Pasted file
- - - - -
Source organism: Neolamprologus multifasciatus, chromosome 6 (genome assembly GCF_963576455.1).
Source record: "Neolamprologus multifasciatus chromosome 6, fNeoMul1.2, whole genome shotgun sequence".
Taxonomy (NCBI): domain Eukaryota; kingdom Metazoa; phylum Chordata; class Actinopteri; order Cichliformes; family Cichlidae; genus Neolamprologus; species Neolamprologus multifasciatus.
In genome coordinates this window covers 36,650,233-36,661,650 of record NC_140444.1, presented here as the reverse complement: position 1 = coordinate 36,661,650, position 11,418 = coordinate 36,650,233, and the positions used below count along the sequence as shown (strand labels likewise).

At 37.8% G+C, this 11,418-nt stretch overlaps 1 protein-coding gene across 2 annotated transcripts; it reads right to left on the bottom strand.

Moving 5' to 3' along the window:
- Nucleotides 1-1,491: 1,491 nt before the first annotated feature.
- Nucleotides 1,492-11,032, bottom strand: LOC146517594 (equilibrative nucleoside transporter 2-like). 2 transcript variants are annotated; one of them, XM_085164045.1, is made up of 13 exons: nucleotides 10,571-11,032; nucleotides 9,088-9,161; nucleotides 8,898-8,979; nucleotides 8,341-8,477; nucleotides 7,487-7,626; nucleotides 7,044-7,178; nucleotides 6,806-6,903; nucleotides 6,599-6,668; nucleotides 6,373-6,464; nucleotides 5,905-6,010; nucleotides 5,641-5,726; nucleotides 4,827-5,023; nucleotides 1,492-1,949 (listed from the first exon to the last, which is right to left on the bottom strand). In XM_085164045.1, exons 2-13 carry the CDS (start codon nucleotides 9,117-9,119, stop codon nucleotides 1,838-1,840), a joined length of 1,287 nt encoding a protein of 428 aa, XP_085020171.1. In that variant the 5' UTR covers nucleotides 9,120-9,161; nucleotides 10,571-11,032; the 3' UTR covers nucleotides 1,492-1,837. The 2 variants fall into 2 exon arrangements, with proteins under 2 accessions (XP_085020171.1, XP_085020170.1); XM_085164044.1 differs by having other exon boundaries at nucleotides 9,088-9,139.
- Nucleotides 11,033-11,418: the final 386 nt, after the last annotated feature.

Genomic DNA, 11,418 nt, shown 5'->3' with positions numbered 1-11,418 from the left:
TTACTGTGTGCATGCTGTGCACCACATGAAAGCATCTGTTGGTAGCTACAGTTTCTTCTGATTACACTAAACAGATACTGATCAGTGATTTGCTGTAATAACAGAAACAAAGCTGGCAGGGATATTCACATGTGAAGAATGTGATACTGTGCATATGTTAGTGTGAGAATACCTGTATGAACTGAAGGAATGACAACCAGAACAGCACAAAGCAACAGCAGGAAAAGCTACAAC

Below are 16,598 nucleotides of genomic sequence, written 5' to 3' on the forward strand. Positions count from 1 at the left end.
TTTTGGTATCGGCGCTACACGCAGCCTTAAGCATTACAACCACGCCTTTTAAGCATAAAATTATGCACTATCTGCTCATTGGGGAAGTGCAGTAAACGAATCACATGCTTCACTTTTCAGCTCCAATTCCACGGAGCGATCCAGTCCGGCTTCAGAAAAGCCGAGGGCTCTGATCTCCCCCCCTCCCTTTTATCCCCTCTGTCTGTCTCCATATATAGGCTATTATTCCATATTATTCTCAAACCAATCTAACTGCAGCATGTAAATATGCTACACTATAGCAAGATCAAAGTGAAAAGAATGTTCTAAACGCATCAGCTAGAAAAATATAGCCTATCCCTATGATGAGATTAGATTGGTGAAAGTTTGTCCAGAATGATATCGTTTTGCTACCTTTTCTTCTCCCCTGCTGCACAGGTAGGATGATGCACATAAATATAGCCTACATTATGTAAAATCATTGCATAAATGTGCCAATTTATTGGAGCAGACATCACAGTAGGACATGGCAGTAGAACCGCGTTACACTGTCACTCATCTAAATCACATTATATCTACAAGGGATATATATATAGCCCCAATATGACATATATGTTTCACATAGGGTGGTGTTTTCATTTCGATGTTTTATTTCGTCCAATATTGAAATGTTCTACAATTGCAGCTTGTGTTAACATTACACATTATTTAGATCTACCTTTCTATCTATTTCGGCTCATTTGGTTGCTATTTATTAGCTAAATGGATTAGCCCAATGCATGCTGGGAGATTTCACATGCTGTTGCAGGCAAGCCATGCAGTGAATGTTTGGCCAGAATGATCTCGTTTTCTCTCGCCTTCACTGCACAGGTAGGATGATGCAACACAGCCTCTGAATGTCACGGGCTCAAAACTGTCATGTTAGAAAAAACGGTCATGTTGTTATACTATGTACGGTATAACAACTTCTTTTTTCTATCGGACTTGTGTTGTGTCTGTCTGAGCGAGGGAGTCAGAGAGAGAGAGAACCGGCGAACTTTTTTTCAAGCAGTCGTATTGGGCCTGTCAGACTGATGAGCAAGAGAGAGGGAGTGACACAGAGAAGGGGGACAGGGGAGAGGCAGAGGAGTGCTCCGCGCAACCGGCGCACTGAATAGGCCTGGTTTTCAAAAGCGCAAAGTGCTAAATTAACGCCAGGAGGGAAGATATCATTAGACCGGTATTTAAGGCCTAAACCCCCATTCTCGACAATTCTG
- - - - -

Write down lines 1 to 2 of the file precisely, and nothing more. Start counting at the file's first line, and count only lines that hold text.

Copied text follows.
Source organism: Neolamprologus multifasciatus, chromosome 6 (genome assembly GCF_963576455.1).
Source record: "Neolamprologus multifasciatus chromosome 6, fNeoMul1.2, whole genome shotgun sequence".